Smith School Experts Explain the Basics
SMITH BRAIN TRUST – Out of curiosity, the Smith School's Joe Rinaldi says he asked hundreds of Bitcoin buyers to describe the cryptocurrency, "and virtually 95 percent couldn't explain their investment."
Subsequently, Rinaldi, an adjunct finance professor at the University of Maryland's Robert H. Smith School of Business, and Smith School Master of Finance student Weijia (Lily) Tu and UMD economics student Michael James Huber have drafted the following primer for Bitcoin owners and potential buyers.
What is bitcoin? It is a digital form of currency with no government or central bank importantly standing behind it. The platform allows for a direct currency-to-Bitcoin exchange, or vice versa, without brokers. The transaction, through the blockchain ledger, bypasses traditional middlemen.
The model is a true disrupter since it eliminates the roughly 10 percent to 20 percent in fees that banks would otherwise charge to exchange currency. However, it carries risk as an algorithm that can be manipulated and hacked. It also has limited-to-no government oversight. The framework is now over 10 years old and difficult to update. More advanced cryptocurrencies have been launched, i.e., Etherum and Ripple. Both are growing faster than Bitcoin and could supplant it as the leading cryptocurrency.
How do I get started? Download the Bitcoin client software, or just get a standalone wallet. A wallet is defined as an online account that comes with the Bitcoin software, similar to Apple Pay. The account is maintained by the account holder. (The accountholder is entirely liable for any losses.)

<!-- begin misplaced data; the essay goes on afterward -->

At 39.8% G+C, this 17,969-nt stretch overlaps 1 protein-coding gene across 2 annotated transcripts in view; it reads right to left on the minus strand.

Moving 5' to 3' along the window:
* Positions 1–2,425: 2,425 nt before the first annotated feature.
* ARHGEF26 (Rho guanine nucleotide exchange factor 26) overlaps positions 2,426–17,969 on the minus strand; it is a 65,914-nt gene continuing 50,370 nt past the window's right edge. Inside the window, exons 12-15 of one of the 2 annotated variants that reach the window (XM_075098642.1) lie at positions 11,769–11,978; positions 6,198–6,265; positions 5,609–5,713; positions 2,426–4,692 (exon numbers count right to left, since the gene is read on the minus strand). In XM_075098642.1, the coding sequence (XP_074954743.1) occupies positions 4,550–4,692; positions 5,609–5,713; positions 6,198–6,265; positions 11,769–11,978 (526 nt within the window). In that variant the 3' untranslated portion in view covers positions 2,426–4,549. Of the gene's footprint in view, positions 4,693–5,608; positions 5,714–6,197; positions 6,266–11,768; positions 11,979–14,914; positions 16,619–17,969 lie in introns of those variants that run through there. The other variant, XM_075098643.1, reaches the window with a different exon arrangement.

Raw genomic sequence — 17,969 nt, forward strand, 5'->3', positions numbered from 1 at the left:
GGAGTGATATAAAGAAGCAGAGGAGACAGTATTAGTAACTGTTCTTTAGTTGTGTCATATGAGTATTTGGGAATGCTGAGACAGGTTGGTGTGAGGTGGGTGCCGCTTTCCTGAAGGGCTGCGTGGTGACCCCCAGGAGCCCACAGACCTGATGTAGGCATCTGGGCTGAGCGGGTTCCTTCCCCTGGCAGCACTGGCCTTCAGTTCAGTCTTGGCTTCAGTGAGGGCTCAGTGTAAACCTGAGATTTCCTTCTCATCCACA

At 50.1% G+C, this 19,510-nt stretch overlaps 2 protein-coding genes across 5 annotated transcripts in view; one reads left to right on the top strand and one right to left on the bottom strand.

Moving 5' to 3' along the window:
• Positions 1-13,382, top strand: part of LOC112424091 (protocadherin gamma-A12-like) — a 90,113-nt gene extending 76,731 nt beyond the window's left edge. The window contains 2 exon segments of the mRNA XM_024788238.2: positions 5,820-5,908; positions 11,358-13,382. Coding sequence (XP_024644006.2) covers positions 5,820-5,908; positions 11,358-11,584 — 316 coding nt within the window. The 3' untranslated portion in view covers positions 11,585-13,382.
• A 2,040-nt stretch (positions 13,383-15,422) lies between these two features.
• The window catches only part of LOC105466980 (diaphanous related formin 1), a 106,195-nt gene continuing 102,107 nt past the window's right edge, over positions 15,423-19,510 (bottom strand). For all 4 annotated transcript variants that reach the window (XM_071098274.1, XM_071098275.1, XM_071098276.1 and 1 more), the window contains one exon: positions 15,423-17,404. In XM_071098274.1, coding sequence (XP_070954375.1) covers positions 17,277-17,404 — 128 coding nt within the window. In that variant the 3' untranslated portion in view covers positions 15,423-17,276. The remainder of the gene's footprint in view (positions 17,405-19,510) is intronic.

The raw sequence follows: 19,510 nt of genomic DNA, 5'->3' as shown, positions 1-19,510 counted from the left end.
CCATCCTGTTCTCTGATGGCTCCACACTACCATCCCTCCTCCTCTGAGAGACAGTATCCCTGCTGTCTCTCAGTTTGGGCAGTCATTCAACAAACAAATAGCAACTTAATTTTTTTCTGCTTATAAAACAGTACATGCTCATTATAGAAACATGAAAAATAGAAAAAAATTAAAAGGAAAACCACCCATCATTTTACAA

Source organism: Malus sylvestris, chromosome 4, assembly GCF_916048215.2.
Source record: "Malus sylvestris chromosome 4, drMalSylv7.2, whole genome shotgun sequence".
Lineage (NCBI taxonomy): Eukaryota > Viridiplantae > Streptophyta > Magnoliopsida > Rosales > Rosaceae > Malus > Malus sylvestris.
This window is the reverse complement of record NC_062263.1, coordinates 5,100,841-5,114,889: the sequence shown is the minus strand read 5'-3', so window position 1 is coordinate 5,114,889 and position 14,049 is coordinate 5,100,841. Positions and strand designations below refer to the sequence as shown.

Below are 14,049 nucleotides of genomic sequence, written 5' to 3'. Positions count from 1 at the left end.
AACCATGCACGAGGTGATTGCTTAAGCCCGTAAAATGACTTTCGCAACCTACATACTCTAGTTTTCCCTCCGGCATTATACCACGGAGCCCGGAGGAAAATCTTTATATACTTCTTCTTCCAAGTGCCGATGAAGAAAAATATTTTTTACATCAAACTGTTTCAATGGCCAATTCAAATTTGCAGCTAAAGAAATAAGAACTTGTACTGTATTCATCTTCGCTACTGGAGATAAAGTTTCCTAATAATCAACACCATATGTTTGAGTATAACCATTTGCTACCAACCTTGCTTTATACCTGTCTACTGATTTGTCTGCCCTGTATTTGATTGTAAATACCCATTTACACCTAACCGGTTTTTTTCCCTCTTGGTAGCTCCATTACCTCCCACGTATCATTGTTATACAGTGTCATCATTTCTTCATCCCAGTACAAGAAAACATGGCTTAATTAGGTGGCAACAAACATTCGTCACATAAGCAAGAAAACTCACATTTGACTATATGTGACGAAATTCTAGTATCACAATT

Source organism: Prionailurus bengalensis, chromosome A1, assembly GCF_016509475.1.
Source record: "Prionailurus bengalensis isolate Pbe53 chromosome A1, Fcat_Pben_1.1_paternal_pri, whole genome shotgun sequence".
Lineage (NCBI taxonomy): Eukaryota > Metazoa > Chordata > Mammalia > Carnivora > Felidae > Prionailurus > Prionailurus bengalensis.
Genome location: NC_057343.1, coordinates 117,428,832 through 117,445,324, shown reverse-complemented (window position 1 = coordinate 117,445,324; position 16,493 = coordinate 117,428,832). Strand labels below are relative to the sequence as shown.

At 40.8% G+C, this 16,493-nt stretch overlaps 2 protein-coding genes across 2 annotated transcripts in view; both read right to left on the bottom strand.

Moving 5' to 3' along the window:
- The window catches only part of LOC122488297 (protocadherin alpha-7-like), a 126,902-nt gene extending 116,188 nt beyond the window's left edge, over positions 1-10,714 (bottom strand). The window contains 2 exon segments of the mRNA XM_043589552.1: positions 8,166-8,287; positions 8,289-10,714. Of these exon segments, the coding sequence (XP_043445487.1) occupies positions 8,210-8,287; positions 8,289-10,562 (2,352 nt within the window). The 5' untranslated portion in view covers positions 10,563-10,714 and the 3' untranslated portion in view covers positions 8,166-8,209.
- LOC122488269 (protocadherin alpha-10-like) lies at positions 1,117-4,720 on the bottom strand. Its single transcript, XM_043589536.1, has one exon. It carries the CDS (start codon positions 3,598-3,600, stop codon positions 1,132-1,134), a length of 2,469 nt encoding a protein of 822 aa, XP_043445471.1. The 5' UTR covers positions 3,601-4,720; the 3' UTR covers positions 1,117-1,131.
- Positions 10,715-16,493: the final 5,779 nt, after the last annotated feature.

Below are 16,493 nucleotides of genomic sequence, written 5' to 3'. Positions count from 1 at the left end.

How do I buy Bitcoin? The easiest way to buy Bitcoin is to go to an online exchange and place an order. It will automatically match the buyers and the sellers, very similarly to trading equities after 4 p.m. (after market). Some exchanges are said to be regulated (hard to verify) and other exchanges are more of an informal bulletin board. This suggests limited liquidity. The largest exchange is coinbase.com and the biggest risk is a catastrophic cyber hack where trillions disappear.
Why has the price of Bitcoin gone parabolic? In the past, many people used Bitcoin to exchange currency for illegal transactions, such as the illegal sale of military weapons, the sale of drugs, avoiding banking regulations, or avoiding a country's (i.e. China) self-imposed limit on the amount of capital that can leave the country. If Bitcoin popularity continues, the demand to buy Bitcoin will push the price up even further. Adding to the upward pressure on the value of Bitcoin is that speculators are simply buying Bitcoin and not exchanging into another currency, which is the main purpose of Bitcoin.
Is Bitcoin a bubble? Bitcoin is not a store of value like gold. It is simply a "digital" currency that will allow you to exchange a currency for another currency, while avoiding the regulated banking system and the fees associated with using banks. In this regard, it is a game changer, similar to PayPal and Apple Pay. It has great potential as a platform for exchanging currency, but not as an investment.
This Bitcoin run up in price is similar to the last great speculative mania, the tulip bulb bubble of the 17th century. The bottom will fall out when there's no one left to sell to. I suspect if Bitcoin continues to be used as an online speculative vehicle, the bubble may burst sooner rather than later.
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